Elon Musk bans impersonation without a parody label on Twitter, raising questions about free speech commitment

Elon Musk bans impersonation without a parody label on Twitter, raising questions about free speech commitment

In this photo illustration an image of Elon Musk is displayed on a computer screen and the twitter logo on a mobile phone in Ankara, Turkiye on October 06, 2022.

Muhammed Selim Korkutata | Anadolu Agency | Getty Images

After several celebrity-verified and blue-check Twitter users changed their accounts to emulate the social network’s new owner, Elon Musk, he called for a quick change in policy enforcement.

Musk wrote on Sunday that, going forward, Twitter will now permanently suspend impersonators’ accounts without warning if they are not clearly labeled as parody.

In a series of tweets on Sunday, the CEO of Tesla, SpaceX and now Twitter seemed to change his mind about permanent bans and wrote:

Go forwardany Twitter account engaging in impersonation without clearly specifying “parody” will be permanently suspended

Previously, we issued a warning before the suspension, but now that we are rolling out widespread verification, there will be no warning. This will be clearly identified as a requirement to register for Twitter Blue.

Any name change will result in the temporary loss of the verified tick.”

In May, after agreeing to buy Twitter, Musk opposed lifetime bans and said he would reverse one on Donald Trump. Twitter had banned the former president following the January 6, 2021 uprising on the US Capitol, over concerns that Trump’s tweets could incite further violence. Trump said he would not return to Twitter.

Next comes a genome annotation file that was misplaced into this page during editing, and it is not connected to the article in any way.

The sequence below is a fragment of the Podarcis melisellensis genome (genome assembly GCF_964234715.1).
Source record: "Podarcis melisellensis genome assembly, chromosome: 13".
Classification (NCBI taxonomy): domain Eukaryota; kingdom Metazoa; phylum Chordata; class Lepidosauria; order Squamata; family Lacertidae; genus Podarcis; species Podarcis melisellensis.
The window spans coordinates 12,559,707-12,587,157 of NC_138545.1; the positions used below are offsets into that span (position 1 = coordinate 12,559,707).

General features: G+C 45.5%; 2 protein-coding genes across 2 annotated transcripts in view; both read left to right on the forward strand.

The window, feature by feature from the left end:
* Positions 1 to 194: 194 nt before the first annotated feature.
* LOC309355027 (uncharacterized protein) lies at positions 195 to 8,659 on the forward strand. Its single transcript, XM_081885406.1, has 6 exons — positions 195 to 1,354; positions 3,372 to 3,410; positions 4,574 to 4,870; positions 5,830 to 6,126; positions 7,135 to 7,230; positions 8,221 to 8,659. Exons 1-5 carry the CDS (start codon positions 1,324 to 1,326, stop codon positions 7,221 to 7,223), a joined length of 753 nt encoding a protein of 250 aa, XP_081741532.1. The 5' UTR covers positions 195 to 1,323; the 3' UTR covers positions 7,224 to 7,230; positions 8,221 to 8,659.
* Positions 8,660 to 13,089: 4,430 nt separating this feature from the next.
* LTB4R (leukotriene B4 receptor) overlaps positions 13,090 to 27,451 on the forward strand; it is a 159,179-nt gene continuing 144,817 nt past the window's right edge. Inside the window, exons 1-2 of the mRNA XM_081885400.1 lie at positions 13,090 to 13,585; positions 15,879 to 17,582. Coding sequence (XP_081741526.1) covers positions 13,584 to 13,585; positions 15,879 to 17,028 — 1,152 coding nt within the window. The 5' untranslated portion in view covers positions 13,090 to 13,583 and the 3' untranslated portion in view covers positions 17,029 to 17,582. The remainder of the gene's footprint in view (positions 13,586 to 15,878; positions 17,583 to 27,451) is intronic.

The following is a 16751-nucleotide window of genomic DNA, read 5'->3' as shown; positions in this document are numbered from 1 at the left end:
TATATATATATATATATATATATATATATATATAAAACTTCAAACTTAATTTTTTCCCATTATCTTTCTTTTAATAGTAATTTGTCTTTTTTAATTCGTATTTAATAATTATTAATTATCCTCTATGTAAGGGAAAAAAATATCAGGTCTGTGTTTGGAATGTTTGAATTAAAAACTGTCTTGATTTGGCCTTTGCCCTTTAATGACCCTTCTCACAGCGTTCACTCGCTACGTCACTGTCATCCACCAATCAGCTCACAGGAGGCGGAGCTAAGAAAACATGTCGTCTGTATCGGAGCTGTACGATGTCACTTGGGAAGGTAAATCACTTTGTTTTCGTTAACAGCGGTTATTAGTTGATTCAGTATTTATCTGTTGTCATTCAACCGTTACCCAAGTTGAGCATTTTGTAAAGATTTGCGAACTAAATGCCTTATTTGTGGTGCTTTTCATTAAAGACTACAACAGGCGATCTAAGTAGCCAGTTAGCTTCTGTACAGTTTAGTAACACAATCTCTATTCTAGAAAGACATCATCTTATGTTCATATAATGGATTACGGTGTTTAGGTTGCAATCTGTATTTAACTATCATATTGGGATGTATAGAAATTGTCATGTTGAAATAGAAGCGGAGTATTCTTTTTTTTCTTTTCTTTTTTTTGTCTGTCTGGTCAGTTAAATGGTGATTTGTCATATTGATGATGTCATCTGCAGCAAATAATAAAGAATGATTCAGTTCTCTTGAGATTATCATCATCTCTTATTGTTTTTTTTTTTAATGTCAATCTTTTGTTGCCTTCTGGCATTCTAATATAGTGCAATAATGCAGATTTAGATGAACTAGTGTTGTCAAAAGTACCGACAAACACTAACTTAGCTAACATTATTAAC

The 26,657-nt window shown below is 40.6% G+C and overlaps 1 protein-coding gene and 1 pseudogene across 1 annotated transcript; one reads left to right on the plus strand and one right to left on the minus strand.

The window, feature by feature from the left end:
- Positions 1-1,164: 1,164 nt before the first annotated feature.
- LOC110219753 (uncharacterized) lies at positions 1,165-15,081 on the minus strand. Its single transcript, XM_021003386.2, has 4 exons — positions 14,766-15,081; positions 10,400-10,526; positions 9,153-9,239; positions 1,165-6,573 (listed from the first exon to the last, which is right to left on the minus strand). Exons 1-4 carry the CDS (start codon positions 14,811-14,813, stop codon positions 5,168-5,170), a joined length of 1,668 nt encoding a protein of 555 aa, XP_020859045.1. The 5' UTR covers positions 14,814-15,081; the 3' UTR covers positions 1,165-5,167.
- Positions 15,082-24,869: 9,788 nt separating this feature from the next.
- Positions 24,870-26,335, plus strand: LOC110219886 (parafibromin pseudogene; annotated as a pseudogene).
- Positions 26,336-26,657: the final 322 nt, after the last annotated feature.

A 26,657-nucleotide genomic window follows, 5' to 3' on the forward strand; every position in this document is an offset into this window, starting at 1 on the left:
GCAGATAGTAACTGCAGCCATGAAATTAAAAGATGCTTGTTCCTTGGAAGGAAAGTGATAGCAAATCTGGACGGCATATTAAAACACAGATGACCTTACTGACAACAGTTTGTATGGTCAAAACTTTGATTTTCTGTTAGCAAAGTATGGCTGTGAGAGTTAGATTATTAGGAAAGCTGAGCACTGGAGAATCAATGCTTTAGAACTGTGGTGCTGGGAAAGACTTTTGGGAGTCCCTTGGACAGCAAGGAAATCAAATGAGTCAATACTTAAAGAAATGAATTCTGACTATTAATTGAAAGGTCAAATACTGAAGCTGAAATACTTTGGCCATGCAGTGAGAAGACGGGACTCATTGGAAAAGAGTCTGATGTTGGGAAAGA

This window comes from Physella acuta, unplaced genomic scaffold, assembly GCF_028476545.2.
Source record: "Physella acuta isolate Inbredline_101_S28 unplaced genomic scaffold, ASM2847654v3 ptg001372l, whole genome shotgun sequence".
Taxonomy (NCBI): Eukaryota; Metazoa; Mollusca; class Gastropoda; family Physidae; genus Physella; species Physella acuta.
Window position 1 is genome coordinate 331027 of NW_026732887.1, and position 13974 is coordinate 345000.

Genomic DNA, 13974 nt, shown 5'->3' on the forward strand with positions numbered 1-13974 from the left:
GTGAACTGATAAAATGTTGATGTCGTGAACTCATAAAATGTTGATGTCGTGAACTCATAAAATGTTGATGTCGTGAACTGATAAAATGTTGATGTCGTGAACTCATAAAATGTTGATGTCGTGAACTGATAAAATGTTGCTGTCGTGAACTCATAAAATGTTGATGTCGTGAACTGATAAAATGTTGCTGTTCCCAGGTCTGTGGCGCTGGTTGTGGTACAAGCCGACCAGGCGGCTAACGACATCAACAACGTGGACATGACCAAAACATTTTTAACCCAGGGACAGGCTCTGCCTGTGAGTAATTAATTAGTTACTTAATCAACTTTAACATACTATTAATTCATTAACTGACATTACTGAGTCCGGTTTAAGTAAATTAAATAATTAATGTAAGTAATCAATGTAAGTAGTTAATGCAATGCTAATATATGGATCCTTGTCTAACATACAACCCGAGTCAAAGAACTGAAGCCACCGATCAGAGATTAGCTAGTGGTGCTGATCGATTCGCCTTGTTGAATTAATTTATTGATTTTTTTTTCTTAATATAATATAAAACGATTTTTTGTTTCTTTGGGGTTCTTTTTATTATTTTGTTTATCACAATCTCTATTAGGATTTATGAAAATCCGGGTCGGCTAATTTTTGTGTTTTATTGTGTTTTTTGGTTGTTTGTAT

Before Musk completed his $44 billion acquisition of Twitter on October 28, the social network specified rules that users “may not impersonate individuals, groups, or organizations to mislead, confuse, or deceive others, or use a false identity in a way that disrupts others’ experience on Twitter “.

The company previously required that users engaged in parody “stand out in BOTH his account name and biography.”

Twitter previously said it would take one of three actions in response to copycats, including: “profile moderation”, “temporary suspension” or “permanent suspension”. The platform would not typically move to a permanent ban on a user’s account for impersonation before Musk’s takeover.

As of Sunday evening, Twitter had yet to update its terms of service to reflect Musk’s direction.

Advertisers pull out of Twitter after Musk takeover as government mulls deal

The decision by “Chief Twit”, as he jokingly called himself, has sparked controversy and consternation, in part because Musk presents himself as a free speech absolutist.

Last week, he gunned down activists, including civil rights leaders who called on advertisers to stop spending on Twitter until Musk proves the company can deliver on its promises of trust and security under his watch. direction.

When Musk showed up at Twitter headquarters in San Francisco on October 27, online trolls and zealots attacked the social network, polluting it with a flood of racist epithets and other hate speech. Researchers said Twitter took appropriate action in response, but should have anticipated and tried to prevent the raid.

Verification changes

After that gauntlet, Musk implemented deep downsizing at Twitter, laying off around 3,700 people across all departments, including layoffs from content moderation and other trust and safety experts. A major focus for him is overhauling the subscription product and platform verification system.

Verification, in the form of a blue check, was once reserved for public figures like politicians and celebrities who were highly susceptible to being impersonated by bad actors. Now Musk plans to make a verification mark available to anyone who pays $7.99 per month for Twitter Blue, a subscription product.